`R`package

`Rssa`[38,39,40], is not used in this paper.

#### 3.2. Hierarchical Clustering Methods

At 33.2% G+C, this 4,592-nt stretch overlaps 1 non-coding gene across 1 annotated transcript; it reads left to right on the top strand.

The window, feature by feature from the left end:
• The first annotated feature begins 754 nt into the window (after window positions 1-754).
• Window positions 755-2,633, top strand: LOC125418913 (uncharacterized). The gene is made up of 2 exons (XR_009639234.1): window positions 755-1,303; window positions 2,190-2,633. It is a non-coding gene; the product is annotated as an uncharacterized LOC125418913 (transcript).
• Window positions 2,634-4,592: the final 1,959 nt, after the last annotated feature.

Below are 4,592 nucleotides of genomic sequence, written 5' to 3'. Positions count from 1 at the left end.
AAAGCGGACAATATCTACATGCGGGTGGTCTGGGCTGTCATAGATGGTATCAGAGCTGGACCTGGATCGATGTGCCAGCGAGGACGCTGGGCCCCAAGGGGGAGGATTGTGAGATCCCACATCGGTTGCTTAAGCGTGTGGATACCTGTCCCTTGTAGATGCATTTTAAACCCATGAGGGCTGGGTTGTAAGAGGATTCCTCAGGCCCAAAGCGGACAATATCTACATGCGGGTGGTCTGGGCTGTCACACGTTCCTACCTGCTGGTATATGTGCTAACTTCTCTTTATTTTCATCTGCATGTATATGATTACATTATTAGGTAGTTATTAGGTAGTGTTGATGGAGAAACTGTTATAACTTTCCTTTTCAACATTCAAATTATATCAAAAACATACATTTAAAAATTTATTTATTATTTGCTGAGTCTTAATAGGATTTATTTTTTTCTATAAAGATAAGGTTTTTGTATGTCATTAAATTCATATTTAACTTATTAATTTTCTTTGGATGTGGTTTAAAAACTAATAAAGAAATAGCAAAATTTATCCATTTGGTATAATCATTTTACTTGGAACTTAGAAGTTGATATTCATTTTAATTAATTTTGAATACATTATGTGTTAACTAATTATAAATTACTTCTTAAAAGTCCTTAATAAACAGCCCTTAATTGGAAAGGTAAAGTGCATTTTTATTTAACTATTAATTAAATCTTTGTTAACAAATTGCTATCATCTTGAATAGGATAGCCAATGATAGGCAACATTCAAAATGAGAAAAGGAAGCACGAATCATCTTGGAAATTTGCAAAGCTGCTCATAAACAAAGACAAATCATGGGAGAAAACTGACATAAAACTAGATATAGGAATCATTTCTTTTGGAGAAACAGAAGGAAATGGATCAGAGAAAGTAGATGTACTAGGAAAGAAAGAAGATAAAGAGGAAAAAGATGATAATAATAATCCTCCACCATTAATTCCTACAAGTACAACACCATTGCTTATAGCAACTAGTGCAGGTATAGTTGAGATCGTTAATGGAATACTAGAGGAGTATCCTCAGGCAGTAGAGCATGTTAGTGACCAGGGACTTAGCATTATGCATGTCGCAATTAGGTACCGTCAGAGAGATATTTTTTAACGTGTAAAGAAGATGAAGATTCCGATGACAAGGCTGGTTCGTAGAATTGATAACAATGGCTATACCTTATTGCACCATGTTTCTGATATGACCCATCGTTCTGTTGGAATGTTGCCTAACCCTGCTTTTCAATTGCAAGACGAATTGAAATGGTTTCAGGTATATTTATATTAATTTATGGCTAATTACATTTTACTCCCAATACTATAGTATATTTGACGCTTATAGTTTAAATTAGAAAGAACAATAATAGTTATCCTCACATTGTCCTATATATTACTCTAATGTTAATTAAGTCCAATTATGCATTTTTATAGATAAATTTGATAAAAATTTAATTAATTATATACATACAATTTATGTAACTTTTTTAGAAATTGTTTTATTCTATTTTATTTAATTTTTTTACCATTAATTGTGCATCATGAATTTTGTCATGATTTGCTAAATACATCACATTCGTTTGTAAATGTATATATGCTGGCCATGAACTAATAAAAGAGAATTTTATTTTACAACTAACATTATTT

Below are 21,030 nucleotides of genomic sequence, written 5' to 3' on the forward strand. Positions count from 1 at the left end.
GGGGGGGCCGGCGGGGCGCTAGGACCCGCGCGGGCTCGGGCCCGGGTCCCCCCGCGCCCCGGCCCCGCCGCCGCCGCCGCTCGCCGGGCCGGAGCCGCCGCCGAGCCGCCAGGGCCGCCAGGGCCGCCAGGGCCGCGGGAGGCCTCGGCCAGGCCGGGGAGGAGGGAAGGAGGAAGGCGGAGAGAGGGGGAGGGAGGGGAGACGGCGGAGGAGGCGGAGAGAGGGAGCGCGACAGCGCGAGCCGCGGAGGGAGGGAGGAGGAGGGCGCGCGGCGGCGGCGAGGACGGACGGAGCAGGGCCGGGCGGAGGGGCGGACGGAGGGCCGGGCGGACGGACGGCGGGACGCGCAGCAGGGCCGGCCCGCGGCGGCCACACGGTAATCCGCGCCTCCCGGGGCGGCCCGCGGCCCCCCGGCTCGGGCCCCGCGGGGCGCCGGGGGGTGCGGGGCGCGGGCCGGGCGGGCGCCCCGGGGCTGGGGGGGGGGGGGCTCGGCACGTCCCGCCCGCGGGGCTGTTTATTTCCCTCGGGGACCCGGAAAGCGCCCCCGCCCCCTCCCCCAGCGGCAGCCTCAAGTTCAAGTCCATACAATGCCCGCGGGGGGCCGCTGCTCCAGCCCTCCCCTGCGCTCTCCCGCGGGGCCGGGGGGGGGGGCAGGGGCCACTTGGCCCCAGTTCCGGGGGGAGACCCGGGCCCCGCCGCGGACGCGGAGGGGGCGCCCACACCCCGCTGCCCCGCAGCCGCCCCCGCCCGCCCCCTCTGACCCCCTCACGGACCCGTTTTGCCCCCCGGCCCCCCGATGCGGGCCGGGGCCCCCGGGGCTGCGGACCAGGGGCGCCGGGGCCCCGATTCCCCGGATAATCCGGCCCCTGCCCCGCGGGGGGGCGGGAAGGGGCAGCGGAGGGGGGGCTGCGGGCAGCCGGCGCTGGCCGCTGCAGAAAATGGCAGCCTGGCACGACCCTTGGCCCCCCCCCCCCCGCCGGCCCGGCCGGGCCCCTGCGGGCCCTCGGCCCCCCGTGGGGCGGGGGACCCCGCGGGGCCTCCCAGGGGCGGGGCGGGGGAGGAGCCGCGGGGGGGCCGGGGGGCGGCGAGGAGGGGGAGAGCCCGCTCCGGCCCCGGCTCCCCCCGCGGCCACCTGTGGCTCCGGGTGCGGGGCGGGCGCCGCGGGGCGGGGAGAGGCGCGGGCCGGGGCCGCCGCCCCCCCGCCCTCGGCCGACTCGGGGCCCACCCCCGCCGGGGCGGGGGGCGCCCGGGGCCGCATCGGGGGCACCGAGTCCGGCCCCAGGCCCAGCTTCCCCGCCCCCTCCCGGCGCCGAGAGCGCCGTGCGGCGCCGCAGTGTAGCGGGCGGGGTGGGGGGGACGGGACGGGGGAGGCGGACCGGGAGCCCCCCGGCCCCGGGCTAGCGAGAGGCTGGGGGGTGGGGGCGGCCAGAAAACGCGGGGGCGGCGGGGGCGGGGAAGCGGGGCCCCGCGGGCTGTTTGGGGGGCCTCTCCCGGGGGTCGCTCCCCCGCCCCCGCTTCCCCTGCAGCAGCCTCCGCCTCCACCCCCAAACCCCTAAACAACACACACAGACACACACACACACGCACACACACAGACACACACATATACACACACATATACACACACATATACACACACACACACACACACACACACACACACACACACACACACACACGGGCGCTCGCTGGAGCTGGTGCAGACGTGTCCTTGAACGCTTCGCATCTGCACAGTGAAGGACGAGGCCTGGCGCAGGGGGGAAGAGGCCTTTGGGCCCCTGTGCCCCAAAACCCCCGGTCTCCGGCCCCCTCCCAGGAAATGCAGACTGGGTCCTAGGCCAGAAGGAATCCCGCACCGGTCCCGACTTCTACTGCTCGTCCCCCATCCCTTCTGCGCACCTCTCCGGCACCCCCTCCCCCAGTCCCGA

**Divisive**: In this technique, an initial single cluster of objects is divided into two clusters such that the objects in one cluster are far from the objects in the other cluster. The procedure continues by splitting the clusters into smaller and smaller clusters until each object makes a separate cluster [41,42]. This method is implemented in our research via the function`diana`from the`cluster`package [43] of the freely available statistical`R`software [44].**Agglomerative**: In this method, the individual objects are initially treated as a cluster, and then the most similar clusters are merged according to their similarities. This process proceeds by successive fusions until all clusters are fused into a single cluster. [41,42]. The agglomerative hierarchical clustering methods that are applied in this research are as follows [45].**Single:**The distance between two clusters ${C}_{i}$ and ${C}_{j}$ (${D}_{ij}$) is the minimum distance between two points x and y, where $x\in {C}_{i}$ and $y\in {C}_{j}$; that is,$${D}_{ij}=\underset{x\in {C}_{i},y\in {C}_{j}}{min}{d}_{xy}.$$**Complete:**The maximum distance between two points x and y is treated as the distance between two clusters ${C}_{i}$ and ${C}_{j}$, where $x\in {C}_{i}$ and $y\in {C}_{j}$; that is,$${D}_{ij}=\underset{x\in {C}_{i},y\in {C}_{j}}{max}{d}_{xy}.$$**Average:**${D}_{ij}$ is defined as the mean of the distances between the pair of points x and y, where $x\in {C}_{i}$ and $y\in {C}_{j}$:$${D}_{ij}=\sum _{x\in {C}_{i},y\in {C}_{j}}\frac{{d}_{xy}}{{n}_{i}\times {n}_{j}},$$**McQuitty:**${D}_{ij}$ is defined as the mean of the between-cluster dissimilarities:$${D}_{ij}=\frac{{D}_{ik}+{D}_{il}}{2},$$**Median:**${D}_{ij}$ is defined as follows:$${D}_{ij}=\frac{{D}_{ik}+{D}_{il}}{2}-\frac{{D}_{kl}}{4},$$**Centroid:**${D}_{ij}$ is defined as the squared Euclidean distance between the centres of gravity of the two clusters; that is,$${D}_{ij}={\parallel {\overline{x}}_{i}-{\overline{x}}_{j}\parallel}^{2},$$**Ward:**This method is based on minimizing the total within-cluster variance. The pair of clusters with the minimum cluster distance is merged at each step of the analysis. This pair of clusters provides a minimum increase in the total within-cluster variance after merging [45]. There are two algorithms`ward.D`and`ward.D2`for this method, which are available in`R`packages such as`stats`and`NbClust`[45]. By implementing the`ward.D2`algorithm, the dissimilarities are squared before the cluster updates.